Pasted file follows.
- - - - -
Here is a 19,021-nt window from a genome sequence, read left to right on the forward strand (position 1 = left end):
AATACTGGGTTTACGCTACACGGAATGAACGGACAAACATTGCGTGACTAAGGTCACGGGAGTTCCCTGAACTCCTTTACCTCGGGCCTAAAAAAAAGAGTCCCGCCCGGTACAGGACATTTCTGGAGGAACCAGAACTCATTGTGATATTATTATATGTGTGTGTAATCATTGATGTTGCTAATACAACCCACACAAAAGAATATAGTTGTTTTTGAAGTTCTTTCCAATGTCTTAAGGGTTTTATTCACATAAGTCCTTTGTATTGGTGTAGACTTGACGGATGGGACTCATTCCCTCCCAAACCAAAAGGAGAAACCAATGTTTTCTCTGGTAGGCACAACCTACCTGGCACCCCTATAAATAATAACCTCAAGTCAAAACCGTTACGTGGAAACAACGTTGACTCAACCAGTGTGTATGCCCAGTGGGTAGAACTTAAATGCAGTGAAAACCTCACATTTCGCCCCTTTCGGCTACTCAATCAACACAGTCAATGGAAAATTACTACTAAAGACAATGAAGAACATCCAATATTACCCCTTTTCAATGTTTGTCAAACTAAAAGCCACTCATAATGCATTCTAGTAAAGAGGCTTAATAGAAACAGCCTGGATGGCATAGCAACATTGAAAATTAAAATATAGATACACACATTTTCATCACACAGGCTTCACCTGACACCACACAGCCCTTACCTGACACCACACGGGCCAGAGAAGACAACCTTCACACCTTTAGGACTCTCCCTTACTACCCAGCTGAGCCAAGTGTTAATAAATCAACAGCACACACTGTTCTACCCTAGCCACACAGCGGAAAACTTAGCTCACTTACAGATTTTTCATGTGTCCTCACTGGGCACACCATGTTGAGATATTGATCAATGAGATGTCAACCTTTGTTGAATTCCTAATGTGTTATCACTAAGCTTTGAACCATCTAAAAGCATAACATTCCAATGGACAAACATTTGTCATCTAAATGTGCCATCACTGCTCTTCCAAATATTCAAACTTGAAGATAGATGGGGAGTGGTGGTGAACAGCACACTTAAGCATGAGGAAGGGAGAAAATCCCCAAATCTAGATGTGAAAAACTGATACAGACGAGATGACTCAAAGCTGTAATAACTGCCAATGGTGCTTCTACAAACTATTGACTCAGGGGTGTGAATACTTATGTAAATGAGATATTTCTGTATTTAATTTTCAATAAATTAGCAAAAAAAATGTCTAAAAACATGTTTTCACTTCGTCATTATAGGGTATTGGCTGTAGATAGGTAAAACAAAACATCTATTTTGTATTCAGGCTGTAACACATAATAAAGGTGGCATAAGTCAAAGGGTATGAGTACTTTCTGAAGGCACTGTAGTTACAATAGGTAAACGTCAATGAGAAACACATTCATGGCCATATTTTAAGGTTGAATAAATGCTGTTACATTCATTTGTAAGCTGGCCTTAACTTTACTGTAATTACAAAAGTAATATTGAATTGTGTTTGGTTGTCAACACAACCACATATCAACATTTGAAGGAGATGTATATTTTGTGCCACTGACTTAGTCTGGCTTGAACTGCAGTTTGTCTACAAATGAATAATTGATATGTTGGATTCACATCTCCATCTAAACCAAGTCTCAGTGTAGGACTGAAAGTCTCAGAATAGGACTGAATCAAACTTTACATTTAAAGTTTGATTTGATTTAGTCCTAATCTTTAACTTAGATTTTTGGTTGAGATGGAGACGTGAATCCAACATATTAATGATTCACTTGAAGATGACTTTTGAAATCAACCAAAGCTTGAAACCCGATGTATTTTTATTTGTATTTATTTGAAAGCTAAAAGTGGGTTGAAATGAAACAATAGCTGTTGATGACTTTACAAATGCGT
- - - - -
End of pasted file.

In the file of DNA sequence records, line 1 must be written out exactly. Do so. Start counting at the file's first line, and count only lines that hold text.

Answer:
Here is a 19,021-nt window from a genome sequence, read left to right on the forward strand (position 1 = left end):